South Hams District Council leader Julian Brazil will urge residents to refuse to pay their water rates if South West Water (SWW) fails to undertake a commitment to massively upgrade the sewage pipe network, this paper can reveal.

Speaking in response to the latest sewage spills in Kingsbridge, Cllr Brazil told the local council that he was considering mass civil disobedience as a way of getting the water company to act.

He said: “It’s absolutely disgraceful. We all know what the problem is, and that is that they (SWW) have failed to invest in the infrastructure. If they had invested that money rather than in paying out dividends to shareholders and executives, we wouldn’t be in the position that we’re in.”

He said SWW should be given “a month or two” to come up with a costed plan, adding that if it failed to do so “we’re going to tell people to not pay their water rates”.

The comments come after a string of incidents involving sewage spills by the Quayside and elsewhere in the town.

For its part, SWW blamed flooding caused by heavy rainfall for the problem while advising residents against blocking sewer pipes by flushing wet wipes and sanitary items down the toilet.

Kingsbridge councillors, including mayor Philip Cole, echoed Cllr Brazil’s views on the company but agreed to wait until the next council meeting before tabling a motion of no confidence in SWW.

Last month, East Devon District Council (EDDC) passed a motion of no confidence in the water company, prompted by “major pipe failures and sewage overflows into the sea” which had caused “extensive disruption to residents”.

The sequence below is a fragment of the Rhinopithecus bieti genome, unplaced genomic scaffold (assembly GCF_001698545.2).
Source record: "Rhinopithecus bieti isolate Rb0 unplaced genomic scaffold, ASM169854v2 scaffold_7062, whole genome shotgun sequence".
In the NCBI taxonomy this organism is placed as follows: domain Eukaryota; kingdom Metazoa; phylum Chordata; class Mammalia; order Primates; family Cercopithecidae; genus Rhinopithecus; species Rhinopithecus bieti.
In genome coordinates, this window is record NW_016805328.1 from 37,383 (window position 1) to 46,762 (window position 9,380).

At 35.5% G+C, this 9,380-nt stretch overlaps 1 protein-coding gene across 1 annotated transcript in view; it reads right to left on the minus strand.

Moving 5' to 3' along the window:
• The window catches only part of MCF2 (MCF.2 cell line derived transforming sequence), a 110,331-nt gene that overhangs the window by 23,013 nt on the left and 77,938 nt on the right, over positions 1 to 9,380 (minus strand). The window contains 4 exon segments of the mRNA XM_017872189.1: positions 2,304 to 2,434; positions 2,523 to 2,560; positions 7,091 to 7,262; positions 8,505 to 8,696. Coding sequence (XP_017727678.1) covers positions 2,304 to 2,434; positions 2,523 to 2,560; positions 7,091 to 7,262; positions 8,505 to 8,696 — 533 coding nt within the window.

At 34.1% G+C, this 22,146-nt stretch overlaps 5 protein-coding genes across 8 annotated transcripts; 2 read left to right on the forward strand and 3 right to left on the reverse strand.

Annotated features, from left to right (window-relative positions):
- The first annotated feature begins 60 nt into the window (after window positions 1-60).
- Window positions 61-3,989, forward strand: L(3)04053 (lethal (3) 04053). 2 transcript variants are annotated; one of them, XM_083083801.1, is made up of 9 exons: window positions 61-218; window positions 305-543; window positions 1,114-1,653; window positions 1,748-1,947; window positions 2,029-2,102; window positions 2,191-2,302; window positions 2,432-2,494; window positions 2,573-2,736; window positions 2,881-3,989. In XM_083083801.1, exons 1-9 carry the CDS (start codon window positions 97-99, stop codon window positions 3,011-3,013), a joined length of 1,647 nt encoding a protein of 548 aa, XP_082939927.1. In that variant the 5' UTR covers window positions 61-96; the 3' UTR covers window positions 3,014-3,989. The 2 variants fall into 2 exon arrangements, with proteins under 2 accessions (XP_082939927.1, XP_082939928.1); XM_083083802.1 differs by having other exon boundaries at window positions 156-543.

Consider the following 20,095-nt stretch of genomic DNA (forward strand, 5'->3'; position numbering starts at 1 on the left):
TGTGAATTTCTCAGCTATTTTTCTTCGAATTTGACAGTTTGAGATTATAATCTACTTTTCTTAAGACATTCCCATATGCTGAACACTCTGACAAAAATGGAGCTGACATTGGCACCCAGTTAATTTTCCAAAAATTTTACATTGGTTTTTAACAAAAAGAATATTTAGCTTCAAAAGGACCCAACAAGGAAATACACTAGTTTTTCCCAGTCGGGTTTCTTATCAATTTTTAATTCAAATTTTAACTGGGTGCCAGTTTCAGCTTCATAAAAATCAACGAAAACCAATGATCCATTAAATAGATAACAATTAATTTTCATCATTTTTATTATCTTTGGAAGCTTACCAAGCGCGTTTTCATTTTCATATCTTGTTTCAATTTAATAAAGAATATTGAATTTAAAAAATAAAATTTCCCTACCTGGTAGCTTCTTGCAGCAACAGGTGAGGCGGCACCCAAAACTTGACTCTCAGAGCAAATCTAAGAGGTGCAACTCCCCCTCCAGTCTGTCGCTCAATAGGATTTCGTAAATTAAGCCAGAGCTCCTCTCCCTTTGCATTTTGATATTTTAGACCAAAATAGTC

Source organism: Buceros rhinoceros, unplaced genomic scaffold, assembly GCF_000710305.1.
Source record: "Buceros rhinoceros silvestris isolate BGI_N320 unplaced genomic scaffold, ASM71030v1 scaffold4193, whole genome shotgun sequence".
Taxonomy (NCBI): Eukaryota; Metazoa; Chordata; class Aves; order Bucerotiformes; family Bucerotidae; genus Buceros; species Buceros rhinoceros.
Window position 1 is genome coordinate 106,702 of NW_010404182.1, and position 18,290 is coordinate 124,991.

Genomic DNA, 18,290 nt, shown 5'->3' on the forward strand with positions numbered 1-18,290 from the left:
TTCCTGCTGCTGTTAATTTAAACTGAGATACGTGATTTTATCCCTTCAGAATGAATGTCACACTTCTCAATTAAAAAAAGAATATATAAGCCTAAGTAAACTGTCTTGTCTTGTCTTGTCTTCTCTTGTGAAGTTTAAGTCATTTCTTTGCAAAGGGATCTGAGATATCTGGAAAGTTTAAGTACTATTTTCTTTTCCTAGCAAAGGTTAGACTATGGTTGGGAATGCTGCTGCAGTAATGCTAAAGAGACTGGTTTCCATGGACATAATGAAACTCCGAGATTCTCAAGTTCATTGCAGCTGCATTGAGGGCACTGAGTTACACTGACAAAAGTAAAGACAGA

Local MP Anthony Mangnall said he had written to SWW’s CEO, Susan Davy, to push for more investment “to be delivered faster, to ensure that pollution is reduced and all storm overflows comply with their spill targets as soon as possible”.

Although he welcomed a £32 million investment to cut overflows by 68 per cent in the South Hams by 2030, he said the company “must go further and faster to tackle the completely unacceptable pollution in Totnes and South Devon”.

Julian Brazil made the comments at a council meeting last week
Julian Brazil made the comments at a council meeting last week (Richard Torne)

He added: “They have a responsibility to deliver for bill payers and today’s announcement is a demonstration of the lack of leadership at the helm of South West Water on this issue.”

In defence of the government’s record, he pointed at the new enforcement regime, which had resulted in 930 inspections in the past year, and an existing ban on bonuses for water company executives found to have committed serious breaches in the law.

Mayor Cole however has accused Mr Mangnall of being one of the MPs who had voted to allow sewage to be discharged into the waterways.

The law, which was approved in January 2023 with the backing of 292 Conservative MPs, six members of the Democratic Unionist Party and two independents, called for an 80 per cent reduction in rivers of phosphates, which are found in human waste, by 2038.

The legislation was widely criticised, however, because instead of banning sewage in rivers and coasts the government had opted for a targeted reduction until then.